The statements in this document regarding future products and strategy are forward looking and subject to risk and uncertainty. Potential risks and uncertainties include, without limitation, the demand from consumers and businesses and competitive factors. For a detailed discussion of factors that may affect the Company’s operating results, interested parties should review the Company’s SEC reports, including Apple’s Annual Report on Form 10-K for the year ended September 26, 1997, as well as the Form 10-Q for the quarter ended December 26, 1997.

Press Contacts
Tami Begasse
Apple Computer, Inc.
(408) 974-3156

Katie Cotton
Apple Computer, Inc.
(408) 974-7269

NOTE TO EDITORS: For additional information visit Apple’s website (, call Apple’s Media Helpline at (408)974-2042, or contact Cara Lewis at our PR agency, Niehaus Ryan Group, Inc., (650)827-7052. 

Apple, the Apple logo, Macintosh and QuickTime are registered trademarks and of Apple Computer, Inc. Additional company and product names may be trademarks or registered trademarks of the individual companies and are respectfully acknowledged.

To say that I was bummed was a serious understatement. I had been making a go as an indie developer creating software for the Newton, and this announcement was a death knell for that dream. Motivated to make my feelings known to Apple, I started mobilizing the community to hold a protest at Apple the next week. I even made sure to contact Apple PR and the Cupertino Police Department so everyone was in the loop regarding the protest.

The protest was held in the parking lot in front of Building 1 at Apple’s Infinite Loop campus. I would estimate that there were less than a hundred Newton fans present. One could easily make me out from the crowd, as I wore a suit! Don’t ask me why!

I remember giving several interviews in-person at the event and over the phone. This was in the days before easy-to-use video conferencing technology like Skype, FaceTime, or Zoom. I found a few articles documenting the event here:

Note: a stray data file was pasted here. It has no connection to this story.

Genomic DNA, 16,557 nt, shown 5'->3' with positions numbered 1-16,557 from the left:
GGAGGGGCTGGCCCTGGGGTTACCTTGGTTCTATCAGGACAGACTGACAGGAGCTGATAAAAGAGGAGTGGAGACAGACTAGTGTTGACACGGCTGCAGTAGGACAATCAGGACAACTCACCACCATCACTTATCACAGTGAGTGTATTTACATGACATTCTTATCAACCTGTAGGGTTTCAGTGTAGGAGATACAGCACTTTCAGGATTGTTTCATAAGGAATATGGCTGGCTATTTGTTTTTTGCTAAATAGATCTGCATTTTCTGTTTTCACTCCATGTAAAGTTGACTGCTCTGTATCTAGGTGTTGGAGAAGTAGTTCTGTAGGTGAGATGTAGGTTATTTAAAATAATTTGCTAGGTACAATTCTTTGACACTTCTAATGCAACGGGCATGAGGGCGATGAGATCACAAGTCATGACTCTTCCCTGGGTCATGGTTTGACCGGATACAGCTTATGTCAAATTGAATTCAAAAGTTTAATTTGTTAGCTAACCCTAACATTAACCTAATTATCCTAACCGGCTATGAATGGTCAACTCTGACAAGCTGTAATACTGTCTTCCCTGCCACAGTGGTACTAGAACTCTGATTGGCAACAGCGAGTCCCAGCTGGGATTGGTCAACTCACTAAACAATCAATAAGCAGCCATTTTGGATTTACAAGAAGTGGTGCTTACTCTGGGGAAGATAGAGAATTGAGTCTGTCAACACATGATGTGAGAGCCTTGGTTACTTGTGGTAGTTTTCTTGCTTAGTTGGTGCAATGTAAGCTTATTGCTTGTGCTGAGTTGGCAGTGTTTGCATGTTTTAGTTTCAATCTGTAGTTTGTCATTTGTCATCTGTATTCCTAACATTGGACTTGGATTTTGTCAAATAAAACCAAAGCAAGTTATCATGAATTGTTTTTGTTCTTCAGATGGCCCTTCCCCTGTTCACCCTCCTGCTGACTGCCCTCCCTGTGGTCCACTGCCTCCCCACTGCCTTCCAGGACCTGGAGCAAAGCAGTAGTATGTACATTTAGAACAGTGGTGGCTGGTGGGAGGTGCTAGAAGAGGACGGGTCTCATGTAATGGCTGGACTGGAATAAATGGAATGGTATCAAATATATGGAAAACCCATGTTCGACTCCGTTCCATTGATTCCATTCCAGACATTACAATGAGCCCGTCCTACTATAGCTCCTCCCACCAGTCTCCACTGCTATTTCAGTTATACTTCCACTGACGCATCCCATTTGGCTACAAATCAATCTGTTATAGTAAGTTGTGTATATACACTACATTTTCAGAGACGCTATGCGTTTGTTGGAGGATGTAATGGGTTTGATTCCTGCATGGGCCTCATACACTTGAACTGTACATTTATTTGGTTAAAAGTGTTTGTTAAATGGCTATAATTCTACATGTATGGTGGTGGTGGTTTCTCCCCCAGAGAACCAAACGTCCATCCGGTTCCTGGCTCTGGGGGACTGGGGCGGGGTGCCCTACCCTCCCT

I later learned that it was Tim Cook’s first day at Apple; he had to walk through our picket line to get into the building.

If their first meeting was impactful, so was Cook’s first day on the job.

“When I came to Apple, my first day on the job, I crossed a picket line to get in the building,” he says. “It was a picket line of customers who were protesting because Steve had decided to kill the Newton device, if you remember the Newton.”

People Magazine – Cook Says He Never Felt He Had to Fill Steve Jobs’ Shoes

Lastly, I’ll refer back to what I wrote about Jobs after he passed away in October 2011. In Steve Jobs Was Technology’s Change Agent, I thought about his line during his famous Stanford Commencement Address about how death was life’s change agent. The products that Apple fans once held dear are now gone, in a museum, recycled into something new, or merely memories in our minds: Apple II, OpenDoc, the floppy drive, Cube, PowerPC, Mac OS Classic, Final Cut Pro (pre-X version), iPod mini, and the Newton. In order for technology to progress, these products went through their own lifecycle. Some live a long time, and others like the Newton, burned brightly for just a few years before fading away.

No one wants to die. Even people who want to go to heaven don’t want to die to get there. And yet death is the destination we all share. No one has ever escaped it. And that is as it should be, because Death is very likely the single best invention of Life. It is Life’s change agent. It clears out the old to make way for the new. Right now the new is you, but someday not too long from now, you will gradually become the old and be cleared away. Sorry to be so dramatic, but it is quite true.

Steve Jobs, Stanford Commencement Address — June 12, 2005

It has been twelve years since his death, and those words continue to resonate with me. It was a blast reading through Make Something Wonderful, and I encourage everyone to get a copy (it’s free), download it to your iPhone, iPad, or Mac, and give it a read.

3 thoughts on “Newton Protest in “Make Something Wonderful”

  1. I was there at the “Protest”! While there I acquired a wooden Newton “prototype” that had been used to consider the size of the device. (I also remember meeting you, Adam, at Printers Inc. in Palo Alto for a Newton meetup.)

  2. Do you have any memories to share from the protest? I have seen over the years a few more photos from that day; need to dig them up and see if we can spot you! Yes, I have fond memories of the Stanford Newton User Group meetings at Printer’s Inc. in Palo Alto. Those were good times! I remember many of us using Metricom Ricochet wireless modems to get fast (for the time) wireless internet on our Newtons.

  3. I enjoyed reading about the protest you organized and the correspondence you had with Steve Jobs. That the protest happened to be Tim Cook’s first day at Apple was an amazing coincidence. Who knew that 25 years later, people still would be talking about your event!